BBM: A Conspiracy Theory

So BlackBerry stated they would be launching BBM on Android and iOS this past weekend, the official announcement was made months ago. As the hype was built, here in the Asia Pacific region specifically, BBM was the topic of discussion for the first time in a long time, reminiscing back to its former glory.

So they began the roll out slowly, confusingly however they started rolling it for iOS first, whereas they had announced that it would be coming for Android first. A couple of days before the rollout, the apk was leaked. Many people installed it but couldn’t get set up and connected, which changed this past weekend. Before it even launched on the Play Store, the apk was installed and activated on numerous devices, the number floating around is 1.1 million however it is not clear whether that was iOS and Android or just android. As time went on and people were clamoring away, posting their new PIN’s on any and every form of social media, BlackBerry dropped a bomb. They said they would be halting the roll out for the foreseeable future and would also be deactivating the accounts of those who signed up through the leaked apk.

Now here’s where my conspiracy theory comes into play. Take BlackBerry, a company that’s failing, dying. Soon enough they won’t even exist in the consumer world. Their former fame and glory now a shadow in the distance, fading away. Sunk-ed so low that they’re offering their only selling point to their competitors, for free. The picture that comes to your mind is of a BlackBerry, one that has not been picked and left to dry, withering on the vine, frail and wishing for death. But here’s where the twist comes in, the metaphorical rebirth. What if it was BlackBerry themselves who leaked the apk? It would make more sense would it not? A one last hurrah! Think about it, people were already forgetting about blackberry and preparing to throw their old blackberries away the minute they migrated over to BBM on their other, more loved platforms. So the minute BBM was on the Play Store and App Store all over the world that would be the last nail in the ill fated companies coffin. So they leaked the apk, gave people a small taste of what they wanted and got the world hungry and in a split second, took it away from them. Its a classic mind game and a good one at that. It’s been 3 days and my timeline is still cluttered with people asking what happened about bbm, how do you get bbm, etc. That’s the most anyone’s spoken about the company in a while. Now, people want it, they want it bad. Giving BlackBerry back a little control of the market they once dominated.

Now with this in no way am I saying “blackberry is back”, they’re still going to die soon and there’s no stopping that. This has merely prolonged the consumers acknowledgment of their existence. It is unclear what can become of this now, whether that was it and they just did it to do it and go out with a very minute bang, more of a pop! you could say. Or, did they do it so they could test the market and see how many people were actually interested in BBM, so that they could probably spin it off into a separate entity or even monetize it. What they do with it is up to them, all we can do is sit back and watch.

Android Phones: Overpowered or Compromised?

Take a good look at the android phones that are around today. Have you noticed that some of them tout so many features yet always have something very lackluster about them? I mean look at the so called ‘Flagship’ phones out there now, the Samsung Galaxy S4 has brilliant performance and a superb camera, in exchange of that they chose to neglect build quality and make it out of plastic, bad plastic. Now look at the Lumia 1020, the tank of a phone overcompensates widely in the camera department but the lack of app support in windows phone renders the phone to be in what I can only call exasperating.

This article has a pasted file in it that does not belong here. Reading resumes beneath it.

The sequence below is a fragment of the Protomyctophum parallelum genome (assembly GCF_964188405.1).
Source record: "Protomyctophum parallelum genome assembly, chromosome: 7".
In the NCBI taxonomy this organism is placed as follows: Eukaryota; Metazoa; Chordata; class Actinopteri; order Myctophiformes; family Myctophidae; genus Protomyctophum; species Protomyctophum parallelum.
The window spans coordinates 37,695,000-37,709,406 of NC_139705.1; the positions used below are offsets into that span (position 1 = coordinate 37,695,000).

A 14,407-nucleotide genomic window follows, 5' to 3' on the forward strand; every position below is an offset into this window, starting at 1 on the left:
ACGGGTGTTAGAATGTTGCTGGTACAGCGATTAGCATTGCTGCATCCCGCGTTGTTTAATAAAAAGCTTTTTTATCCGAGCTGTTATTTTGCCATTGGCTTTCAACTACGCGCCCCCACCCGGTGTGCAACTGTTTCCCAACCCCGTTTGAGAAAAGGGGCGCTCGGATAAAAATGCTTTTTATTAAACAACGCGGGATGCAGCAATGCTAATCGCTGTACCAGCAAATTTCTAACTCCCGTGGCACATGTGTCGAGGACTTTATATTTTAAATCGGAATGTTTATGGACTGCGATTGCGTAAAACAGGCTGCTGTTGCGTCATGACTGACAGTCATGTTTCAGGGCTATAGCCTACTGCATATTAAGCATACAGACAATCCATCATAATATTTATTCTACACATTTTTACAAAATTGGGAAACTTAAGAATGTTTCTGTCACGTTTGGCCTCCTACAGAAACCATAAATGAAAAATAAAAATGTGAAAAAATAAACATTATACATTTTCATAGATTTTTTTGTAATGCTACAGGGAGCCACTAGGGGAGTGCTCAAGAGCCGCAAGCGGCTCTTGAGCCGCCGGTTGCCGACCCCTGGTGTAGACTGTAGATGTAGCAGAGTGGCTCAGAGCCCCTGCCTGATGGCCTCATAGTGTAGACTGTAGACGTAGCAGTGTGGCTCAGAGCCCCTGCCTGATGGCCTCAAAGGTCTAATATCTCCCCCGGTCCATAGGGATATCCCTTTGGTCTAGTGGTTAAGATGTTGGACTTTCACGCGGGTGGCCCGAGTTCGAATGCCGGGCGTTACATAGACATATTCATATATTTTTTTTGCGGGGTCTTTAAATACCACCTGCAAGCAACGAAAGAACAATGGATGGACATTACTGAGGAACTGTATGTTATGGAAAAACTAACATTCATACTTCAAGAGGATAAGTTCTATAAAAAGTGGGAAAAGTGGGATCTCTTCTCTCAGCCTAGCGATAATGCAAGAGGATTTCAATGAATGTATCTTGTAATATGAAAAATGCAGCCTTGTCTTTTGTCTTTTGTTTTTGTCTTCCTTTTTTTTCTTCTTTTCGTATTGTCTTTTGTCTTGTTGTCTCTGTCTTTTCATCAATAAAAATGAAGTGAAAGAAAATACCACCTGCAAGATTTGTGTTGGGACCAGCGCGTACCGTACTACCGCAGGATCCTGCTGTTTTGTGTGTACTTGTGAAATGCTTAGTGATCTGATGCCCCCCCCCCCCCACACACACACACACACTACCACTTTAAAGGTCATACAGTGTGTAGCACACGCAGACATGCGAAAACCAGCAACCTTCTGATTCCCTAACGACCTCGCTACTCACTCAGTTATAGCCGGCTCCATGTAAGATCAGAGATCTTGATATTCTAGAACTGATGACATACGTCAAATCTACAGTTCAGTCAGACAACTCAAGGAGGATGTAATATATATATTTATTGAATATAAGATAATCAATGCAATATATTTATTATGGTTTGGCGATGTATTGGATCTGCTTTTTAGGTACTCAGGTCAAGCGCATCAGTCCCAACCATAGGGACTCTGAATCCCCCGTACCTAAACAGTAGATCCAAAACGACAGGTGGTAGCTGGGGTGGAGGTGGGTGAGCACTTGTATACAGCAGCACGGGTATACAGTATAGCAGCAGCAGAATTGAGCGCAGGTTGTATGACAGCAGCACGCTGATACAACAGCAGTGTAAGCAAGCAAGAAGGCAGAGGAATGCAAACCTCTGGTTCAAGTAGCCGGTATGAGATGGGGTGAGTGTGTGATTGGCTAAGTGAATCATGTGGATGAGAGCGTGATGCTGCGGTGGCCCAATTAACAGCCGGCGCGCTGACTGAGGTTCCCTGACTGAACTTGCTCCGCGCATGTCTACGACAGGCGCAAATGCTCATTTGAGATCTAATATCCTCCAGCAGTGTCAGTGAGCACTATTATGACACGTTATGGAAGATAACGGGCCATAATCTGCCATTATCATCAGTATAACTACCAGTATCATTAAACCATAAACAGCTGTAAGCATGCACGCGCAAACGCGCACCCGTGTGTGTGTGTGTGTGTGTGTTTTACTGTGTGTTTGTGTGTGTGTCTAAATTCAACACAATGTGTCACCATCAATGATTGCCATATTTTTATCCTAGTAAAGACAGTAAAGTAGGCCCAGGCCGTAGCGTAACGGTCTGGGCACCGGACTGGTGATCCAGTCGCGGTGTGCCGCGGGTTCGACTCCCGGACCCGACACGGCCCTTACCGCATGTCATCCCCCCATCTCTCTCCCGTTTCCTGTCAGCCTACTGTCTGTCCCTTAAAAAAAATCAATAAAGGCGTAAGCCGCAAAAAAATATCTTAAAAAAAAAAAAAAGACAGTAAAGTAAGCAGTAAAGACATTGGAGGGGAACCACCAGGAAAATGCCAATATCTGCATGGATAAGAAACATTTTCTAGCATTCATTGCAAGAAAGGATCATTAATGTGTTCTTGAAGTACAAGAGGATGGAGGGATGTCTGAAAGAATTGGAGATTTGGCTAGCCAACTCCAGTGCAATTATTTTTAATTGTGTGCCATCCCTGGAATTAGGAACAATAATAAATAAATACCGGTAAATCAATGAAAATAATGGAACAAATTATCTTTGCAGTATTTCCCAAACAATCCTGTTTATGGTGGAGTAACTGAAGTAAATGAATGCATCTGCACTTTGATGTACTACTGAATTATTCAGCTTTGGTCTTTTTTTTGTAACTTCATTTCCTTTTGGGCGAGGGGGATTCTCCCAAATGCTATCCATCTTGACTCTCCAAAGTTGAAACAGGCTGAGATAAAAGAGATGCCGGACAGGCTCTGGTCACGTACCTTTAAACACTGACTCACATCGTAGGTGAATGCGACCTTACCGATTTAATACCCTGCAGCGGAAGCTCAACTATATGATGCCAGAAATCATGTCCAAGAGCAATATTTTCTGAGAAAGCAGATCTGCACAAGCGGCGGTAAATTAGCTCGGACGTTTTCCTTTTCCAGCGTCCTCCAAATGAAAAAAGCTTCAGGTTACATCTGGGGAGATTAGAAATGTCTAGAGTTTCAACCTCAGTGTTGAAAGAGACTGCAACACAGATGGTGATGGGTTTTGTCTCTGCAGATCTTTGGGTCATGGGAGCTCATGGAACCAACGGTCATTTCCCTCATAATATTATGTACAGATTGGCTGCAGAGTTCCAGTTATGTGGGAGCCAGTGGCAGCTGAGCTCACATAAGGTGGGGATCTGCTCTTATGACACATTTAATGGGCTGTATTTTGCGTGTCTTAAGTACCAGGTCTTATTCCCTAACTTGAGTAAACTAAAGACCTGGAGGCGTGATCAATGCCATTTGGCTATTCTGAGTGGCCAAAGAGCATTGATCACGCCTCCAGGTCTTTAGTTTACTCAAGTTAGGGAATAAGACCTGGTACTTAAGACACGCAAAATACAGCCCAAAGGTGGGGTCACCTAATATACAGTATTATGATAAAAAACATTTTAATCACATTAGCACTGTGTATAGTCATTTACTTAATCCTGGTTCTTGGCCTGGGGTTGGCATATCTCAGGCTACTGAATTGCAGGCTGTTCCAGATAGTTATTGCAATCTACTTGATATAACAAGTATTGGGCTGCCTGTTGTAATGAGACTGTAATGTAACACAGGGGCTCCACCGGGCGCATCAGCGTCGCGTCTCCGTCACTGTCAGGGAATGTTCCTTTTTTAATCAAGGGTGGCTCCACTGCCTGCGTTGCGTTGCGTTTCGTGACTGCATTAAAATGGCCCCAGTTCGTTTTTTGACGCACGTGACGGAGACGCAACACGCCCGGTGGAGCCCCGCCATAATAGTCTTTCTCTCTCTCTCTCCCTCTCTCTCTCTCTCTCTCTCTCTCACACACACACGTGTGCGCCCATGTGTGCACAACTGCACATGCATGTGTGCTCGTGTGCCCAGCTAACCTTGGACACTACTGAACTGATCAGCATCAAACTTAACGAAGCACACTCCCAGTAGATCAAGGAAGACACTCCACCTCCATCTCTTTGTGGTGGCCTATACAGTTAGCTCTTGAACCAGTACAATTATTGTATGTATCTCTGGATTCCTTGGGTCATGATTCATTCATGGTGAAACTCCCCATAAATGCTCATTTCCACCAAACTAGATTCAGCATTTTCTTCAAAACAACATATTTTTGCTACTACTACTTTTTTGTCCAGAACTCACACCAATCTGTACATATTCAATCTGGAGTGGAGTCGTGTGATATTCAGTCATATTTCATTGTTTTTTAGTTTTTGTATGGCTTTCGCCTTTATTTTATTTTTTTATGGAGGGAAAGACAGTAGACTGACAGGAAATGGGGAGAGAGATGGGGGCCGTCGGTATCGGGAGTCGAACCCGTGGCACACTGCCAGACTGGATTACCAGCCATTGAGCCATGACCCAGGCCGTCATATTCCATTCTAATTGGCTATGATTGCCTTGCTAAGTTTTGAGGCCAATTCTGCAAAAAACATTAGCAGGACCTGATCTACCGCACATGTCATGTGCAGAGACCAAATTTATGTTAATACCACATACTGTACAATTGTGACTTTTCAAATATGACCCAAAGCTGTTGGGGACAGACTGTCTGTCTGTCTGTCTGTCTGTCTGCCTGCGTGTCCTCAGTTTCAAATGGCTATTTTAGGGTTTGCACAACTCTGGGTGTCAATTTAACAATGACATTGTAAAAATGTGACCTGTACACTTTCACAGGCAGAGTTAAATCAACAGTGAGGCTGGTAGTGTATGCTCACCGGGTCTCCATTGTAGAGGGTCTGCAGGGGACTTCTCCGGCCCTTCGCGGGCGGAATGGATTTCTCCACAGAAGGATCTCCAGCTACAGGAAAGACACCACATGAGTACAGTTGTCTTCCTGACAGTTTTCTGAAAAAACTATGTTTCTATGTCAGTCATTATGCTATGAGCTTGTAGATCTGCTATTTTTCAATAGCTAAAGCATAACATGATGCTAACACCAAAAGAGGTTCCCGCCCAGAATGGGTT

Now let’s take a look at the mid-range devices. The underdogs in my opinion. My favourite of which, the HTC One Mini. It has a great build quality, a good enough display and a mediocre camera. I know it is the same camera as the One but it’s not, it lacks OIS (optical image stabilization) which actually makes a huge deal. Had they ditched the HTC One and the HTC One mini and made just one phone in between with no real compromise or over compensation, it would have been the perfect phone for me. 

 

You may be thinking, what exactly am I talking about. Well here it is, why must manufacturers over-compensate so much on one aspect of the device that they have to skimp out on the other. Why must we have the highest end specs and power but still skimp out on build quality. Why must smaller phones lack the necessary features to making it a useable device. Why can’t we have just ONE product that doesn’t go overboard on any aspect and doesn’t skimp out on any as well? That would be the phone to get. 

Think about it. One of the hardest decisions you have to make when picking up a phone is to go High End Vs. Cheap Price, more simply it becomes Overpowered Vs. Underspecced. Is this a battle we have to face? I can honestly say I’ve had this fight for so long that I’m still stuck with my almost 2 Generation old Galaxy Nexus. There just hasn’t been a phone so far that sits perfectly in the middle of what I would call a perfect fit. I considered the HTC One Mini but the lack of OIS disappointed me, the Moto X seems promising but there aren’t any plans of it being made available internationally as yet and that AMOLED display is really putting me off. 

Maybe what I’ve said makes sense to you and you can relate to it. Maybe I’m just too hard to please. Either way, the decision regarding a new smartphone has to be made and each day the battle grows more infuriating, no thanks to the manufacturers and designers around the world. Oppo, let’s hope you’ve got something up your sleeve with the N1.